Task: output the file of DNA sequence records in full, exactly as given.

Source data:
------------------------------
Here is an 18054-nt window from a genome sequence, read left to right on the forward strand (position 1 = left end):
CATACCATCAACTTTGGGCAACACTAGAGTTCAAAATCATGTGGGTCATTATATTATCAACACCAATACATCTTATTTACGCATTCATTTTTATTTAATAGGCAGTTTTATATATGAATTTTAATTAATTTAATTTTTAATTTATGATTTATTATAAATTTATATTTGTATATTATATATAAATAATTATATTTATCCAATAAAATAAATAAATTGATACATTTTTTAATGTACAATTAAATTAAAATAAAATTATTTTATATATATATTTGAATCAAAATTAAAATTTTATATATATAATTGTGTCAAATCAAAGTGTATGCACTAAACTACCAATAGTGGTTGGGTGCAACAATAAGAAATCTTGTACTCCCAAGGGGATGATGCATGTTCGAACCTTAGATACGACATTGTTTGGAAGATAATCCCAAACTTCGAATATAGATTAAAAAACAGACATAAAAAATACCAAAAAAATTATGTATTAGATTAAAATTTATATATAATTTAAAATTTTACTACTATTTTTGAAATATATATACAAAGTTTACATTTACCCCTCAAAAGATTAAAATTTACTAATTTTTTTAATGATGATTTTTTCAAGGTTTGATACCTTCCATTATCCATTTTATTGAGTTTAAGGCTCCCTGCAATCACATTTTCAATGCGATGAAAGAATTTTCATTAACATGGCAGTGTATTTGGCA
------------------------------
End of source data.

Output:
Here is an 18054-nt window from a genome sequence, read left to right on the forward strand (position 1 = left end):
CATACCATCAACTTTGGGCAACACTAGAGTTCAAAATCATGTGGGTCATTATATTATCAACACCAATACATCTTATTTACGCATTCATTTTTATTTAATAGGCAGTTTTATATATGAATTTTAATTAATTTAATTTTTAATTTATGATTTATTATAAATTTATATTTGTATATTATATATAAATAATTATATTTATCCAATAAAATAAATAAATTGATACATTTTTTAATGTACAATTAAATTAAAATAAAATTATTTTATATATATATTTGAATCAAAATTAAAATTTTATATATATAATTGTGTCAAATCAAAGTGTATGCACTAAACTACCAATAGTGGTTGGGTGCAACAATAAGAAATCTTGTACTCCCAAGGGGATGATGCATGTTCGAACCTTAGATACGACATTGTTTGGAAGATAATCCCAAACTTCGAATATAGATTAAAAAACAGACATAAAAAATACCAAAAAAATTATGTATTAGATTAAAATTTATATATAATTTAAAATTTTACTACTATTTTTGAAATATATATACAAAGTTTACATTTACCCCTCAAAAGATTAAAATTTACTAATTTTTTTAATGATGATTTTTTCAAGGTTTGATACCTTCCATTATCCATTTTATTGAGTTTAAGGCTCCCTGCAATCACATTTTCAATGCGATGAAAGAATTTTCATTAACATGGCAGTGTATTTGGCA